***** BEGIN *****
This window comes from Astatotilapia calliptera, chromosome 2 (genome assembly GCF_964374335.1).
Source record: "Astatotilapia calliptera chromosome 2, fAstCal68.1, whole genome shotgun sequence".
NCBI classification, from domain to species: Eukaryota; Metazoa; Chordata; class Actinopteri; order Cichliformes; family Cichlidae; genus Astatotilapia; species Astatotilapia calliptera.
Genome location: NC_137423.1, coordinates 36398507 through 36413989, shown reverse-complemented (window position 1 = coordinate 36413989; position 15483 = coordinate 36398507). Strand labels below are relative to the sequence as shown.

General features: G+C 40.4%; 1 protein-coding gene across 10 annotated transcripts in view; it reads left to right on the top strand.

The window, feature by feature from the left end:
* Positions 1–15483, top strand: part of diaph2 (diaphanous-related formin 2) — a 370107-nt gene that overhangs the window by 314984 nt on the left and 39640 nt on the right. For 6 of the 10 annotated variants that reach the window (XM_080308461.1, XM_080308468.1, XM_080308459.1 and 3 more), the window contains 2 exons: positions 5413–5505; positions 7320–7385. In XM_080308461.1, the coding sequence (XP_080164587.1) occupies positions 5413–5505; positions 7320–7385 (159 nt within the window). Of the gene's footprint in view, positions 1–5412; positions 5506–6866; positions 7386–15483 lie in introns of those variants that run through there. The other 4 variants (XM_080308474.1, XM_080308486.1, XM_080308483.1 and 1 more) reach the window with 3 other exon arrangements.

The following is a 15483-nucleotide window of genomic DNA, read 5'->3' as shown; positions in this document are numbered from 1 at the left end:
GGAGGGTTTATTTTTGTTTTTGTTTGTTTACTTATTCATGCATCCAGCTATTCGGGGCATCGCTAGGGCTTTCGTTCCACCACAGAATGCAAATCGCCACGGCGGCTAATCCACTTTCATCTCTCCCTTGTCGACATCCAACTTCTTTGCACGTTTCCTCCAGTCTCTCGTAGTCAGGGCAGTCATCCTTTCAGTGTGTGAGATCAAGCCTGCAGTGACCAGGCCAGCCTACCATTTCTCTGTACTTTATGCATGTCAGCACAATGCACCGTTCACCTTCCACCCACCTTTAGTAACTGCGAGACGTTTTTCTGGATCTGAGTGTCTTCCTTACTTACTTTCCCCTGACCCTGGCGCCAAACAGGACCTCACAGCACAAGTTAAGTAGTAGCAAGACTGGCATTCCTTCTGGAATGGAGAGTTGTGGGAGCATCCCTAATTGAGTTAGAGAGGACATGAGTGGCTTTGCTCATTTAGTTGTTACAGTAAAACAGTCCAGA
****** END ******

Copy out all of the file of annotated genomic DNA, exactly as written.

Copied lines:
This window comes from Astatotilapia calliptera, chromosome 2 (genome assembly GCF_964374335.1).
Source record: "Astatotilapia calliptera chromosome 2, fAstCal68.1, whole genome shotgun sequence".
NCBI classification, from domain to species: Eukaryota; Metazoa; Chordata; class Actinopteri; order Cichliformes; family Cichlidae; genus Astatotilapia; species Astatotilapia calliptera.
Genome location: NC_137423.1, coordinates 36398507 through 36413989, shown reverse-complemented (window position 1 = coordinate 36413989; position 15483 = coordinate 36398507). Strand labels below are relative to the sequence as shown.

General features: G+C 40.4%; 1 protein-coding gene across 10 annotated transcripts in view; it reads left to right on the top strand.

The window, feature by feature from the left end:
* Positions 1–15483, top strand: part of diaph2 (diaphanous-related formin 2) — a 370107-nt gene that overhangs the window by 314984 nt on the left and 39640 nt on the right. For 6 of the 10 annotated variants that reach the window (XM_080308461.1, XM_080308468.1, XM_080308459.1 and 3 more), the window contains 2 exons: positions 5413–5505; positions 7320–7385. In XM_080308461.1, the coding sequence (XP_080164587.1) occupies positions 5413–5505; positions 7320–7385 (159 nt within the window). Of the gene's footprint in view, positions 1–5412; positions 5506–6866; positions 7386–15483 lie in introns of those variants that run through there. The other 4 variants (XM_080308474.1, XM_080308486.1, XM_080308483.1 and 1 more) reach the window with 3 other exon arrangements.

The following is a 15483-nucleotide window of genomic DNA, read 5'->3' as shown; positions in this document are numbered from 1 at the left end:
GGAGGGTTTATTTTTGTTTTTGTTTGTTTACTTATTCATGCATCCAGCTATTCGGGGCATCGCTAGGGCTTTCGTTCCACCACAGAATGCAAATCGCCACGGCGGCTAATCCACTTTCATCTCTCCCTTGTCGACATCCAACTTCTTTGCACGTTTCCTCCAGTCTCTCGTAGTCAGGGCAGTCATCCTTTCAGTGTGTGAGATCAAGCCTGCAGTGACCAGGCCAGCCTACCATTTCTCTGTACTTTATGCATGTCAGCACAATGCACCGTTCACCTTCCACCCACCTTTAGTAACTGCGAGACGTTTTTCTGGATCTGAGTGTCTTCCTTACTTACTTTCCCCTGACCCTGGCGCCAAACAGGACCTCACAGCACAAGTTAAGTAGTAGCAAGACTGGCATTCCTTCTGGAATGGAGAGTTGTGGGAGCATCCCTAATTGAGTTAGAGAGGACATGAGTGGCTTTGCTCATTTAGTTGTTACAGTAAAACAGTCCAGA